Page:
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Bob Evans LIVE Perth, 3 May 2013

| 7 June 2013 | Reply

3 May 2013, The Bakery
Review & photos by Maree King

Bob Evans live Perth 3 May 2013 by Maree King  (9)

Bob Evans aka Kevin Mitchell returns to Perth on this leg of his Familiar Stranger tour to promote his fourth solo album and it’s a long time on from the 2003 release of Suburban Kid. Playing amongst the industrial/retro design of The Bakery in Northbridge, as always he treats the crowd to a very personal performance. His uncanny ability to connect on a personal level with his audience increases his likeability from the diverse crowd. The Famililar Stranger album released in March of this year with debut single Don’t Wanna Grow Up Anymore, with Evans doing a small solo tour last year to promote the EP Double Life as the pre-release to Familiar Stranger, which tells the story of his concurrent life with Jebediah and his life as father and husband. There is a song on the album dedicated to his daughter although without direct references would be hard to tell the song is about her. This album is moving away from the recent Alt-country/folk style and mashing it a with a bigger band sound with some his original alternative rock roots.

The gig starts with You Am I’s Davey Lane who plays an amazing electric guitar set  that kicks off things with bang.  He would later return to the stage with Evans and the band, adding a another layer to Bob’s tunes. The Sydney side band Tigertown followed with a great indie rock folk sound, husband and wife team Chris and Charlie Collins on vocals and brothers and sisters on a mix of guitars, violins, synthesisers and drums which shapes the bands warm melodic tones.

Bob Evans hit the stage around 11pm to a waiting crowd, and kicked off the set with Footscray Park and Maps from the new album then slips gently into the old favourites Nowhere Without You and Hand Me Downs, and playing with the dichotomy of the Jebediah style rock and moving to bittersweet ballads effortlessly. The highlight of the gig comes when the band take a little break and Bob slips on his acoustic guitar covered in fairy lights, jumps off the stage and walks through the crowd with a gentle and bittersweet rendition of the ballad Darling Won’t You Come.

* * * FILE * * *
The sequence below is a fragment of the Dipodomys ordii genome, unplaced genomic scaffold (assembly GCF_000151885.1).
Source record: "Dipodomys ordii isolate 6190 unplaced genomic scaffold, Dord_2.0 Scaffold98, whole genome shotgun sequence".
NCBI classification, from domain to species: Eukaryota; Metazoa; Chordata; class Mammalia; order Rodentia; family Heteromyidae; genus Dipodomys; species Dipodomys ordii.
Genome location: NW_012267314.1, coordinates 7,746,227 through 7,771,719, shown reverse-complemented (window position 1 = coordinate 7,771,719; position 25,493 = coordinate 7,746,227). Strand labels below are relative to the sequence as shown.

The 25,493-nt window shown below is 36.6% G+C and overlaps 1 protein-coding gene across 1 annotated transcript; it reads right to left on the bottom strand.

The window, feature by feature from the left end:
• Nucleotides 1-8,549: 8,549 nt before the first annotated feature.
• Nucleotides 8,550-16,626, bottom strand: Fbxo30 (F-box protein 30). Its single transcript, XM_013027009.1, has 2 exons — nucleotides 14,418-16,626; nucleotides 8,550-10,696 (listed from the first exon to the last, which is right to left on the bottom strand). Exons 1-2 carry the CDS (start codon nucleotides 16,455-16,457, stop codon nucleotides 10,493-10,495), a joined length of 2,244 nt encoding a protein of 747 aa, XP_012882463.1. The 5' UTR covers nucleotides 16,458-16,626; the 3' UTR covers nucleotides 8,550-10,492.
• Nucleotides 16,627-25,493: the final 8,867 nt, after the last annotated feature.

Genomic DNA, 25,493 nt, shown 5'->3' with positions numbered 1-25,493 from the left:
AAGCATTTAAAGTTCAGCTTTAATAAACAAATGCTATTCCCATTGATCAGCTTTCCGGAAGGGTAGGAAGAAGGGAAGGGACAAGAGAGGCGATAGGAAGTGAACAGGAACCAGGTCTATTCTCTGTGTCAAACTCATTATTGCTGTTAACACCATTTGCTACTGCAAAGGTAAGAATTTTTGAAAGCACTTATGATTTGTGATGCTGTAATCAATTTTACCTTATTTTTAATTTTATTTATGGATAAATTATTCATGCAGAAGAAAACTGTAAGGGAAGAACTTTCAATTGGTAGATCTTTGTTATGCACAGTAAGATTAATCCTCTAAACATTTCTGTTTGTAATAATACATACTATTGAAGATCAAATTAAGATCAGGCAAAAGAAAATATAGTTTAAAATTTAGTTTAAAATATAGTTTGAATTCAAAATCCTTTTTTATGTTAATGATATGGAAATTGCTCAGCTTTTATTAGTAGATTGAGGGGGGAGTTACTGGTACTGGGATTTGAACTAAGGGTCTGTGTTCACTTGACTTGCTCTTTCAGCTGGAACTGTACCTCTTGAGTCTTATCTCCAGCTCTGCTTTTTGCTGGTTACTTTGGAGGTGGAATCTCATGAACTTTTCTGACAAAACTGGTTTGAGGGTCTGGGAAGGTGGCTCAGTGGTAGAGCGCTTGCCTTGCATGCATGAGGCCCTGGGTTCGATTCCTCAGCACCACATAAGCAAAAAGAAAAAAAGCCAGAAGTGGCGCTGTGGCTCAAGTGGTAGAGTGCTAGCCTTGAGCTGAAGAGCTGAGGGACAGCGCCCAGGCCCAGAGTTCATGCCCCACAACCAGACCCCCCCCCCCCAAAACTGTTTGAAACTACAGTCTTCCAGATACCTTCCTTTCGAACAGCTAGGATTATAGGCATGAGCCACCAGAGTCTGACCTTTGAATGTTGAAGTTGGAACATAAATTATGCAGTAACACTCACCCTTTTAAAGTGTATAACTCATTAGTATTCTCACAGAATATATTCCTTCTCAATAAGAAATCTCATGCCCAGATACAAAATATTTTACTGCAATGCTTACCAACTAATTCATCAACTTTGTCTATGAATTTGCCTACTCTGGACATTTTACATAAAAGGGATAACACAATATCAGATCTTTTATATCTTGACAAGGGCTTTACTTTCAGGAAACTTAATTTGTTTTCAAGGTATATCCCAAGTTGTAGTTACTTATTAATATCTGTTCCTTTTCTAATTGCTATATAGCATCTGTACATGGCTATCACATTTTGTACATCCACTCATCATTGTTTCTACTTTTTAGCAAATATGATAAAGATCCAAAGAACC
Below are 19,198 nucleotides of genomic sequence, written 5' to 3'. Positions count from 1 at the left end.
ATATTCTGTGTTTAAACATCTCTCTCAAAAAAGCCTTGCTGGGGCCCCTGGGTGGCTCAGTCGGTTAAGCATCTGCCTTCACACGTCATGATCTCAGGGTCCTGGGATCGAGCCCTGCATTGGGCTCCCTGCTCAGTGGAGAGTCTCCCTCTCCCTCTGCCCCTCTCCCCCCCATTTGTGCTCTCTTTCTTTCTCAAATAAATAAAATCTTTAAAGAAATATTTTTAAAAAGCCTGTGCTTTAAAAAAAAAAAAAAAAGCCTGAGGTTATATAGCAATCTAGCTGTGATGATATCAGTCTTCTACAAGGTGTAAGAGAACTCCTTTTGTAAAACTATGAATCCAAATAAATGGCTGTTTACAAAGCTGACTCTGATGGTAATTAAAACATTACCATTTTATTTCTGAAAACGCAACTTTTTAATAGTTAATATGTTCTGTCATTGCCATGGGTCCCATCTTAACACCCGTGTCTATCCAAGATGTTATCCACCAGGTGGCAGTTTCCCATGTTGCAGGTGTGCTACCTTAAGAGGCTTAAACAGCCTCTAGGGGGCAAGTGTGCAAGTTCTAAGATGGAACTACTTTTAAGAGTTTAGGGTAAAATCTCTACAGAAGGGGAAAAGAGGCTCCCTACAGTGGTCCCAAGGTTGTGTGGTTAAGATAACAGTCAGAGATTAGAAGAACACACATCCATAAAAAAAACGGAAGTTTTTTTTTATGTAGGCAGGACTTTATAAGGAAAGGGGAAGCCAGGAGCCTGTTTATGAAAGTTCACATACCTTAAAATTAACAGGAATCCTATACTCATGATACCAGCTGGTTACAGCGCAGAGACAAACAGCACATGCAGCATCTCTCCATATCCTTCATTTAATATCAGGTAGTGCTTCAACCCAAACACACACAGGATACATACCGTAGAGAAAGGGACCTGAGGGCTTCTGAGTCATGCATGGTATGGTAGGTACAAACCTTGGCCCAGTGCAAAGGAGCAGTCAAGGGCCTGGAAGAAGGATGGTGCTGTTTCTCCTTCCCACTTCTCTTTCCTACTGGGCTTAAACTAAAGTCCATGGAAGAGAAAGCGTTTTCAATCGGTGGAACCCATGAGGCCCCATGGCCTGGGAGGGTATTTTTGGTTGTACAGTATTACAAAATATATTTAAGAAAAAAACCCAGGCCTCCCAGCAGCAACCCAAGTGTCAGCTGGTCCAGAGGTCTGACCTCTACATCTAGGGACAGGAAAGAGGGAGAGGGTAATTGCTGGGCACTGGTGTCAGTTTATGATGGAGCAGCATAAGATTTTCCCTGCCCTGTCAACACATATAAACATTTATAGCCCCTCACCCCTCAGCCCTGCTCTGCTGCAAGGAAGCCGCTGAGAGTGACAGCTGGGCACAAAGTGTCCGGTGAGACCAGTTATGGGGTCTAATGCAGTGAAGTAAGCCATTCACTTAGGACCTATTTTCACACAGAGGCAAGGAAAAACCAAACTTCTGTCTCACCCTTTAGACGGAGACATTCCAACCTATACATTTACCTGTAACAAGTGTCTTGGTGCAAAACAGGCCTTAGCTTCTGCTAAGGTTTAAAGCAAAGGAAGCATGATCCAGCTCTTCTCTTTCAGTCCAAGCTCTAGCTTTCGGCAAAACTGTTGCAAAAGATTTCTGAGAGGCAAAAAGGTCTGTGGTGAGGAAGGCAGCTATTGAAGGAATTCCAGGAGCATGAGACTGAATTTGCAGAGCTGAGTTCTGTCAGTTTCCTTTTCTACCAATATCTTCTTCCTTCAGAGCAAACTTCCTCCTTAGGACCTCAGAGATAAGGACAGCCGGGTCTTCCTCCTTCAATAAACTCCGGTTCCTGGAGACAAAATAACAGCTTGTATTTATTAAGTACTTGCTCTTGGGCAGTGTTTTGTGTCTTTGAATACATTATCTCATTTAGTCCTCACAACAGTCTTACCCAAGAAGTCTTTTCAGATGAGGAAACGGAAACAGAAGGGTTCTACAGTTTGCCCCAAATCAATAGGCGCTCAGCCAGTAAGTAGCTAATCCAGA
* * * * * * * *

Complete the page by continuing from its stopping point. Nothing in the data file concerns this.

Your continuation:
Evans was his usual jovial yet humble self, and with lots of people shouting out requests from the floor, he finally agreed to play some on the condition someone got up on stage and sing with him. The crowd became suddenly shy, one of the crowd favourites and most requested was Sadness and Whiskey which he had declined as a request as it was on the playlist later. The band returned and followed with the hits Friend and the well known Don’t You Think Its Time & Pasha Bulker, the band adding a rock flavour to some of Evans’s more folk style songs – Evans dropping to his knees and playing some extended guitar riffs with Davey Lane was a treat for the jebediah fans, and a glimpse of a previous time.

With the final encore he finally convinced a couple to get up, beer in hand, and sing with him, and as Bob finished his bottle of red wine they pumped out a version of “Turn” from his first album Suburban Kid, amongst laughter and forgotten lyrics it was the perfect end to the night!

 

Shane

Category: Live Reviews, Photo Galleries

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Editor, 100% ROCK MAGAZINE

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